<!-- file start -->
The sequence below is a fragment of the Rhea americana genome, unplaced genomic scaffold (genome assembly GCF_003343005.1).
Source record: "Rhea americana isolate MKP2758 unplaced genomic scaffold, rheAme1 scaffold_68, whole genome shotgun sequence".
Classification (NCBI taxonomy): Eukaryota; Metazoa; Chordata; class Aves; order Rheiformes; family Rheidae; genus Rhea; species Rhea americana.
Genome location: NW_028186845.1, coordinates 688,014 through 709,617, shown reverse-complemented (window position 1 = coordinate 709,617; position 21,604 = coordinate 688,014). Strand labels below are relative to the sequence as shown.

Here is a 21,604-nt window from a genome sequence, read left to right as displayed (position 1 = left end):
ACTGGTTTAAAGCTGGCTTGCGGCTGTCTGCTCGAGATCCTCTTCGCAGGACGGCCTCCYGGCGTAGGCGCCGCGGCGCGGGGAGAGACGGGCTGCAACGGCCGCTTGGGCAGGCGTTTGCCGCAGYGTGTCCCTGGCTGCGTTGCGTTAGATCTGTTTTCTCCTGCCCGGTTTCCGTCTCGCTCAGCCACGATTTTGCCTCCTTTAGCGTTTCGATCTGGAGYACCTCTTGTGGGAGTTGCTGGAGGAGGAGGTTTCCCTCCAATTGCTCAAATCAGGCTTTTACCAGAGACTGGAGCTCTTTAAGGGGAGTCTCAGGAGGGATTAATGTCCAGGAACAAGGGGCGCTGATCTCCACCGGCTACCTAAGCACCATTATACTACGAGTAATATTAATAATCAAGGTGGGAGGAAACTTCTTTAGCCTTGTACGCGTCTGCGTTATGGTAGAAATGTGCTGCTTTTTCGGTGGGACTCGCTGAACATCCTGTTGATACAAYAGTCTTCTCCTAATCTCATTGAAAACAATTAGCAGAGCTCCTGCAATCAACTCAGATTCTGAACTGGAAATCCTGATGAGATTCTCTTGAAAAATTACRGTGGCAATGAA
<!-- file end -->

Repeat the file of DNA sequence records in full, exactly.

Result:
The sequence below is a fragment of the Rhea americana genome, unplaced genomic scaffold (genome assembly GCF_003343005.1).
Source record: "Rhea americana isolate MKP2758 unplaced genomic scaffold, rheAme1 scaffold_68, whole genome shotgun sequence".
Classification (NCBI taxonomy): Eukaryota; Metazoa; Chordata; class Aves; order Rheiformes; family Rheidae; genus Rhea; species Rhea americana.
Genome location: NW_028186845.1, coordinates 688,014 through 709,617, shown reverse-complemented (window position 1 = coordinate 709,617; position 21,604 = coordinate 688,014). Strand labels below are relative to the sequence as shown.

Here is a 21,604-nt window from a genome sequence, read left to right as displayed (position 1 = left end):
ACTGGTTTAAAGCTGGCTTGCGGCTGTCTGCTCGAGATCCTCTTCGCAGGACGGCCTCCYGGCGTAGGCGCCGCGGCGCGGGGAGAGACGGGCTGCAACGGCCGCTTGGGCAGGCGTTTGCCGCAGYGTGTCCCTGGCTGCGTTGCGTTAGATCTGTTTTCTCCTGCCCGGTTTCCGTCTCGCTCAGCCACGATTTTGCCTCCTTTAGCGTTTCGATCTGGAGYACCTCTTGTGGGAGTTGCTGGAGGAGGAGGTTTCCCTCCAATTGCTCAAATCAGGCTTTTACCAGAGACTGGAGCTCTTTAAGGGGAGTCTCAGGAGGGATTAATGTCCAGGAACAAGGGGCGCTGATCTCCACCGGCTACCTAAGCACCATTATACTACGAGTAATATTAATAATCAAGGTGGGAGGAAACTTCTTTAGCCTTGTACGCGTCTGCGTTATGGTAGAAATGTGCTGCTTTTTCGGTGGGACTCGCTGAACATCCTGTTGATACAAYAGTCTTCTCCTAATCTCATTGAAAACAATTAGCAGAGCTCCTGCAATCAACTCAGATTCTGAACTGGAAATCCTGATGAGATTCTCTTGAAAAATTACRGTGGCAATGAA